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Tuesday, December 6, 2011

Type 2 Diabetic Alzheimer's, Insulin and Dementia



Type 2 diabetic Alzheimer's caught my attention when I was reading about nasal insulin spray. It was on the market for a short while, but diabetics did not warm up to it, so it was taken off the market again.
But researchers at the National Veteran's Administration Hospital had been looking at Alzheimer's dementia patients and the low levels of insulin found in their brains. The researchers decided to try giving those patients doses of nasal insulin spray, hoping it would reach their brains without causing high insulin levels in the blood.
The results were very encouraging. Memory and thinking skills were improved for a while in many of the Alzheimer's patients, most in those who had mild levels of dementia. Of course, lots more studies will have to be done before nasal insulin spray is prescribed for Alzheimer's dementia.
Looking For the Connection
Statistics show that having type 2 diabetes doubles your risk for Alzheimer's dementia. That is not the same as vascular dementia, which is often the result of hardening and narrowing of arteries, strokes and heart disease.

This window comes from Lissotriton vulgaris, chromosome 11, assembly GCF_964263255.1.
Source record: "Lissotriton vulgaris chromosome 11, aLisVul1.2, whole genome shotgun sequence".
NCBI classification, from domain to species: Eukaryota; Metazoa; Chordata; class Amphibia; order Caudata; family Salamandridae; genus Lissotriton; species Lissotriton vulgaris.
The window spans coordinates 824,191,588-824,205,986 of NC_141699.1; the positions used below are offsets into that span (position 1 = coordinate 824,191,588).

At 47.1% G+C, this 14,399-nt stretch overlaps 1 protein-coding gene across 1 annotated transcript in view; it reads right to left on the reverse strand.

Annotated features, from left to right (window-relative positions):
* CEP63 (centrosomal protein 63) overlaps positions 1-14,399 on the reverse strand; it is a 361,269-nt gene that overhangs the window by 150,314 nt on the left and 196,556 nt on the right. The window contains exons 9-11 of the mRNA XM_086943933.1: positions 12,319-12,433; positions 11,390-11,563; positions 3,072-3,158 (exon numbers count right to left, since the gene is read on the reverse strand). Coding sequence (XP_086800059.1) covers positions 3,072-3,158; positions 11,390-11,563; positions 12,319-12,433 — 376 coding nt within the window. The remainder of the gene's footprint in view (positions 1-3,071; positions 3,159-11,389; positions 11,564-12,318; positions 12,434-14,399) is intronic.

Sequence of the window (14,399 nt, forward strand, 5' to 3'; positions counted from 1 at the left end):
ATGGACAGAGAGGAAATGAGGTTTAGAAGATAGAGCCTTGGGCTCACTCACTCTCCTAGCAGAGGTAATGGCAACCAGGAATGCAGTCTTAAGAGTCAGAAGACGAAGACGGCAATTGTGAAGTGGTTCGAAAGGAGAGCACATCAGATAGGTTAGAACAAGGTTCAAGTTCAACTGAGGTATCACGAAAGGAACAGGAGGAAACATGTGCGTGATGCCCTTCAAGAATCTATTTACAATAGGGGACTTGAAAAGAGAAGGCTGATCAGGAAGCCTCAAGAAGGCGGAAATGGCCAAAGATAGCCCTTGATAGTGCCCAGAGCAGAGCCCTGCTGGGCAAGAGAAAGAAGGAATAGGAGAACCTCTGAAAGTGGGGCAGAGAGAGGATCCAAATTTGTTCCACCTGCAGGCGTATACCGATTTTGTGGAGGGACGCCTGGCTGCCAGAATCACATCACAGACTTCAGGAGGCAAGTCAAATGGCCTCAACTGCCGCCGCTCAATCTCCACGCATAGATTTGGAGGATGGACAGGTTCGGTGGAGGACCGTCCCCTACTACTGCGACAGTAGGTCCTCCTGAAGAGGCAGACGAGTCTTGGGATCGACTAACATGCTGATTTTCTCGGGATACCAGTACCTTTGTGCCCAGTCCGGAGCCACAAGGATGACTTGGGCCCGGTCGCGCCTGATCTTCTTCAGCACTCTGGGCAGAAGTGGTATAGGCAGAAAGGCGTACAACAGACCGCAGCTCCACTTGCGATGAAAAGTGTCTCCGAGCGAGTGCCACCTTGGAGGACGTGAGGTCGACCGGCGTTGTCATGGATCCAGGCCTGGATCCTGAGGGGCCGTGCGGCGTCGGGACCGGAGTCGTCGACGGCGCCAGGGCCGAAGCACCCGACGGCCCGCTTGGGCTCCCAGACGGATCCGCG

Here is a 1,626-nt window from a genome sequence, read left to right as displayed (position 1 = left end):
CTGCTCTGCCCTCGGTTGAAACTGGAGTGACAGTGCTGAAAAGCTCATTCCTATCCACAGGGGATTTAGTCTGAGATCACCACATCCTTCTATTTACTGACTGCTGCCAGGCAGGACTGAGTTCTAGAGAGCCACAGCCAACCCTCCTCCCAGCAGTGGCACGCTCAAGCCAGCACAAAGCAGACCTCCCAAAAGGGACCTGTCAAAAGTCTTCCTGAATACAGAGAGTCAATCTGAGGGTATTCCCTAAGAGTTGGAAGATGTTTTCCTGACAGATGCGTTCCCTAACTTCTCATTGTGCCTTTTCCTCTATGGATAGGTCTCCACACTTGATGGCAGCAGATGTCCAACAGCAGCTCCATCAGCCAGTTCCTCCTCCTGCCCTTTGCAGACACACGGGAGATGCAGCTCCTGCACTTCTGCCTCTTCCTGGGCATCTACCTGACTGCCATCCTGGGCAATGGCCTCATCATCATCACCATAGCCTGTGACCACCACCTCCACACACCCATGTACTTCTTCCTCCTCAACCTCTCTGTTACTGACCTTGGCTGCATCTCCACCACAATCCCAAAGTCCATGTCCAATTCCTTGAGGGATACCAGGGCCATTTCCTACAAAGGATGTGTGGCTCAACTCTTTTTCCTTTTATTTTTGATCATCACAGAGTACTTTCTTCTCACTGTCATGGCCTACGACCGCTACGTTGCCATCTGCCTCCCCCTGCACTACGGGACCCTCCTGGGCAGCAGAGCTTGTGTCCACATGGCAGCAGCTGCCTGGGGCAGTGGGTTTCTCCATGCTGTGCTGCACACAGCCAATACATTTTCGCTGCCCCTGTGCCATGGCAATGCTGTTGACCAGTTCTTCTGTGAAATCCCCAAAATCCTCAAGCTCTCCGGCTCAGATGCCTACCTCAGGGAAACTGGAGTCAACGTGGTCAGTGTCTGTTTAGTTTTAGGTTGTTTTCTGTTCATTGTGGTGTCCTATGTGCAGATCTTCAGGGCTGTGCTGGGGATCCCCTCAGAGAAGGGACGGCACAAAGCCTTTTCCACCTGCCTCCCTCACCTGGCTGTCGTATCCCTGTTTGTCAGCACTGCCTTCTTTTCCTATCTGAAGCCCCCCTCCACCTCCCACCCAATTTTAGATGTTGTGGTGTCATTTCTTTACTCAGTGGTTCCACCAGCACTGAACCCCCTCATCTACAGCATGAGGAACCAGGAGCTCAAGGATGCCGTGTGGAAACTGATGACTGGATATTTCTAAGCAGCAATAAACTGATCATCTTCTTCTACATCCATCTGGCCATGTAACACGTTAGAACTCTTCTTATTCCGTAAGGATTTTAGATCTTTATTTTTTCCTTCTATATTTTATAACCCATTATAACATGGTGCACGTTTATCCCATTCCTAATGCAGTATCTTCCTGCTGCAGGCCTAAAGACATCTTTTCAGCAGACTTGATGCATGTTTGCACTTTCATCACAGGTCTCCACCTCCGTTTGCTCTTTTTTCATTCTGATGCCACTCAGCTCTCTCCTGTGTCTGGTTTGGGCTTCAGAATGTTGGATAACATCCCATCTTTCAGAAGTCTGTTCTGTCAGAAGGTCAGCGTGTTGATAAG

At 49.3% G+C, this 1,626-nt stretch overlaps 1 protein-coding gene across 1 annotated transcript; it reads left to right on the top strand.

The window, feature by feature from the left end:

The steps from diabetes to vascular dementia are easy to follow since diabetes damages blood vessels, increasing the risk of heart disease, strokes and vascular diseases as we age. But what about Alzheimer's dementia?
When older diabetics with mental ability decline were tested, they had brain changes that look like both Alzheimer's and vascular dementia. The cause seems to be the long-term effects on brain cells of their inability to use sugar and respond to insulin.
Increased mild cognitive impairment (called MCI) seems to be the stage between normal aging and Alzheimer's dementia. There is a lot of interest in the pathways to Alzheimer because of the statistics.
Making a Case
If there is a connection between Alzheimer's and diabetes we need to know it. On Dr. Oz's website there is an article titled "Alzheimers - brain form of diabetes?" The writer explains that in Alzheimer's the brain's ability to use sugar is reduced. It is insulin that helps the brain take up sugar. Since insulin is not as effective with Alzheimer's, brain cells begin to starve.
In type 2 diabetic Alzheimer's the pancreas is pumping out insulin, more than is being used because of insulin resistance. There are high levels of sugar and of insulin in your blood. The damage they cause leads to poor circulation from blood vessel hardening and weakening.
In patients with early Alzheimer's the brain demonstrates resistance to insulin, and it starts with the sections that control memory and personality. Insulin resistance gets serious in the brain because insulin helps make neurotransmitters that are needed for neurons to talk to each other.